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What to do if you find a lost tortoise

Updated June 6, 2024 - 12:20 pm

If you have Ring or Nextdoor, you’ve likely seen one of your neighbors reporting a lost, or found, tortoise in your community.

Sarah Mortimer, executive director of Tortoise Group, Nevada’s sole tortoise adoption agency, said the group receives around 1,500 to 2,000 requests a year for help with lost and found tortoises.

She shared some tips on what you should do if you find a lost desert tortoise.

Step 1: Identify if the tortoise is wild or not

Sometimes, a tortoise is in the care of one of your neighbors, and sometimes, it’s just a wild tortoise.

If a tortoise is found on a job site or in the wild, Mortimer says the tortoise is a designated a wild tortoise. If the tortoise is wild, you should call Clark County’s Wild Desert Tortoise Assistance Line at 702-593-9027.

The county can pick up a tortoise free of charge, according to the county’s Desert Conservation Program.

Step 2: If the tortoise is a pet, try to reunite the tortoise with its family on your own first

Mortimer says once you’ve figured out if your tortoise is someone’s pet, you should try to reunite the tortoise with its owner yourself.

People who have lost or found a tortoise can list a tortoise on Tortoise Group’s Lost and Found page on their website. A form will ask for your phone number and email address so you can be contacted and help reunite a lost tortoise.

Mortimer also recommends people list lost tortoises on neighborhood apps, social media and on Tortoise Groups’ Facebook page, and include where the tortoise was found.

“It is a lot more work to go through putting it through our programs to be adopted out (than) if we can just reunite it with its original home,” Mortimer said. “Tortoises are a part of people’s family, so we want to do our due diligence of reconnecting the two.”

Tortoises can also be microchipped. You can take the found tortoise to a local vet where they can scan the chip free of charge.

Step 3: Care for the tortoise in the meantime

While you’re waiting to find a tortoise’s home, there are things you can do to make sure the tortoise receives proper care.

Mortimer recommends people house their found tortoise in a spare bedroom, laundry room or bin that is escape proof. If you have time, you can let the tortoise roam outside under supervision during the early morning hours or in the evening to avoid them overheating.

“They do need to be kept indoors because if they don’t have a burrow to avoid the hottest temperatures,” she said.

You can also buy special tortoise food for the tortoise, or, if you’re in a bind, you can feed them lettuce, kale or dandelion greens. But, Mortimer said to not feed them lettuce long term because it doesn’t have many nutrients, and is only a water source.

Tortoise caregivers can also put the tortoise in a shallow dish with lukewarm water halfway up the shell, so the tortoise can drink if it wants to but still keep its head above water. (Remember: desert tortoises can’t swim.)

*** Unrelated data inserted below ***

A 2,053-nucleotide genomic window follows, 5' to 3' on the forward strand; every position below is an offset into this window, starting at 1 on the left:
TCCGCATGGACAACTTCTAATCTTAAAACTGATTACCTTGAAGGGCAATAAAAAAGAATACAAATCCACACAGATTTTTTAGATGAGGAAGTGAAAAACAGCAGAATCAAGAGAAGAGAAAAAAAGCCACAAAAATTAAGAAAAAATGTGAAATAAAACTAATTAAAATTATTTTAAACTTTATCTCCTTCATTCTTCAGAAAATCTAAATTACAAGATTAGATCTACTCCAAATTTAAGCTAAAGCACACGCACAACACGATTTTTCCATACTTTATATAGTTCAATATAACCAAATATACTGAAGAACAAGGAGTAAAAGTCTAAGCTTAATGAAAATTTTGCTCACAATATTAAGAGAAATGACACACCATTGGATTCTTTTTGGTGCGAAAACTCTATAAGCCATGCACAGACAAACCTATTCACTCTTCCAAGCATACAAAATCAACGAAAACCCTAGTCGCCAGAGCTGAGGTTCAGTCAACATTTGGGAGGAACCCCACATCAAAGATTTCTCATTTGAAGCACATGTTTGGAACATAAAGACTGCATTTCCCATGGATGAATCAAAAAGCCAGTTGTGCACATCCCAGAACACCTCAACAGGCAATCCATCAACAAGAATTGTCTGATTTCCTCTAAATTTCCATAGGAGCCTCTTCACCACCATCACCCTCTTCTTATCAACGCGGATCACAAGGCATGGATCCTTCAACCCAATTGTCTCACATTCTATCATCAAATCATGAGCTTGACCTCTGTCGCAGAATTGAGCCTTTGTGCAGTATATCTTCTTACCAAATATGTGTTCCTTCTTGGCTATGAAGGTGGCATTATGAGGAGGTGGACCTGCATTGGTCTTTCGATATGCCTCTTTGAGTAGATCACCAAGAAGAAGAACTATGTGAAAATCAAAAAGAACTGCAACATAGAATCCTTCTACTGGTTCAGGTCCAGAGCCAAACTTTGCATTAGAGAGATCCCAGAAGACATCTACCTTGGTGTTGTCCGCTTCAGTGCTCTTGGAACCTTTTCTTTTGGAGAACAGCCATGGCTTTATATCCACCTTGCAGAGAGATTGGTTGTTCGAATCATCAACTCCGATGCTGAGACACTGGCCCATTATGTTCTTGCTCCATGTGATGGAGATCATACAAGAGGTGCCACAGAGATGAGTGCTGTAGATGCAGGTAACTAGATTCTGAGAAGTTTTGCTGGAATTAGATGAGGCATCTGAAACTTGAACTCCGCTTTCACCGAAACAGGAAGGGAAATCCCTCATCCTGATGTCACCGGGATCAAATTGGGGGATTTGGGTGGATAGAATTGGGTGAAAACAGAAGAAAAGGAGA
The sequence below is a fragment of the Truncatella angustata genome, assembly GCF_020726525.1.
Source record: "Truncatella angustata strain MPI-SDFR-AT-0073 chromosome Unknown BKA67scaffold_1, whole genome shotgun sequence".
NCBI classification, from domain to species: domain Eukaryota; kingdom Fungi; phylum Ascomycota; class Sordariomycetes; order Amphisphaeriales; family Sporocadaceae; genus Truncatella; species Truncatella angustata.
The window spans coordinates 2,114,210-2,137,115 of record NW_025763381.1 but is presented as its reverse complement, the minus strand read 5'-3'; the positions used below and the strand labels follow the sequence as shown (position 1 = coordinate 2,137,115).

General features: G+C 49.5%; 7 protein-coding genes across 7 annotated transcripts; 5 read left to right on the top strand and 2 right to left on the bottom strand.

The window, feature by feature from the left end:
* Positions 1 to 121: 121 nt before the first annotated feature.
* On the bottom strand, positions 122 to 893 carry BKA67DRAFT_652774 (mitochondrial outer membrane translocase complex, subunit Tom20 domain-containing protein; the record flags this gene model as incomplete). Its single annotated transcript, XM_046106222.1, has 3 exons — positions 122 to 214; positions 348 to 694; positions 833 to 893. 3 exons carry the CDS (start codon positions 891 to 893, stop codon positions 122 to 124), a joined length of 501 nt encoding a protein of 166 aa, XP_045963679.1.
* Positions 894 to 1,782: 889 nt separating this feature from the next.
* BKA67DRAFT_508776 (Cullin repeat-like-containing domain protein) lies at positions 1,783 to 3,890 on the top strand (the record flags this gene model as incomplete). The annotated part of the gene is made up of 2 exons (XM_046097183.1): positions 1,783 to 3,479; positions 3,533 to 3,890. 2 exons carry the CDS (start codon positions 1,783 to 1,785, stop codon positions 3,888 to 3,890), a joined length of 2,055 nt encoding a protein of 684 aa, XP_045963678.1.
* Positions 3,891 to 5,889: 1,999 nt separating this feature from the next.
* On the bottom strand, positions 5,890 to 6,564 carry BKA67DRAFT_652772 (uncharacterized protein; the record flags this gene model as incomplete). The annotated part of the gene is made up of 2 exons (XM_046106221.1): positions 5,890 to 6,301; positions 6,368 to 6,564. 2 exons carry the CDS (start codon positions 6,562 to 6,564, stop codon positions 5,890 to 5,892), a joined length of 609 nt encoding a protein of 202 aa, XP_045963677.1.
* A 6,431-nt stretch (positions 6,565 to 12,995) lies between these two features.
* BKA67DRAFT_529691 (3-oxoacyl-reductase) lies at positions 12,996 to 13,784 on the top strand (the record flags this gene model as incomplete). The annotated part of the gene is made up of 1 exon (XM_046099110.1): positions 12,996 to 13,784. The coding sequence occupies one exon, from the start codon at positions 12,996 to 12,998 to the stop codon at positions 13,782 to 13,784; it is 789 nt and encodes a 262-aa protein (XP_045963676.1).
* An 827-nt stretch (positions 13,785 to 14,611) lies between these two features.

Step 4: If the tortoise is sick, bring it to a vet

There are several veterinarians with tortoise experience across the Las Vegas Valley, but Mortimer recommends Creature Comforts Animal Hospital or Aloha Animal Hospital as good go-to options for sick torts.

Step 5: If the tortoise isn’t reunited, you can either adopt or give to Tortoise Group

After exhausting all options to reunite the tortoise with its owner, you, a family member or friend can adopt your found tortoise with the help of Tortoise Group, or you join Tortoise Group’s waiting list of surrendered tortoises.

However, Tortoise Group has a one- to three-week waiting period for tortoises, as the agency is currently at capacity with juvenile and other surrendered tortoises.

Overcrowding causing waitlist

Backyard breeding is one of the primary factors contributing to Tortoise Group’s overcrowding problem, along with cases where people keep dozens of tortoises in their backyard at a time that are surrendered all at once, Mortimer said.

Once a tortoise is born in captivity, it cannot be released, in most cases, out into the wild due to the threat of spreading disease, and must be adopted out to a home, she said. Tortoise Group also only adopts out one tortoise per household to avoid fighting and mating between tortoises.

Tortoises outliving their owners is another contributor to overcrowding, she said. Desert tortoises in captivity can live to be 80 to 100 years old, according to the University of Arizona.

“That’s important, especially with a long-lived species like the tortoise to consider what is my game plan down the line, because this animal is likely to outlive me,” she said. “It becomes a bigger issue when you’re keeping 40 or 50 tortoises in your backyard that are all probably going to outlive you.”

Preventing rogue tortoises

Tortoise owners can take steps to ensure their tortoise doesn’t go missing.

Besides creating a secure habitat that a tortoise can’t escape from, owners can print out their phone number or write it down with a fine tipped pen with dark, waterproof ink and apply a sticker to their tortoise with clear epoxy.

You must avoid seams in the shell to attach the number, or else it can cause deformity for the tortoise as it grows. For more detailed steps, visit tortoisegroup.org/marking-your-tortoise.

Tortoises over 7 inches long can be microchipped, but Mortimer said a phone number is much more likely to reunite a tortoise with its family.

For other tips on tortoise care, you can look at the group’s online care sheets that give advice on anything from how to build a proper habitat to a list of plants that are poisonous for tortoises.

Contact Taylor Lane at tlane@reviewjournal.com.

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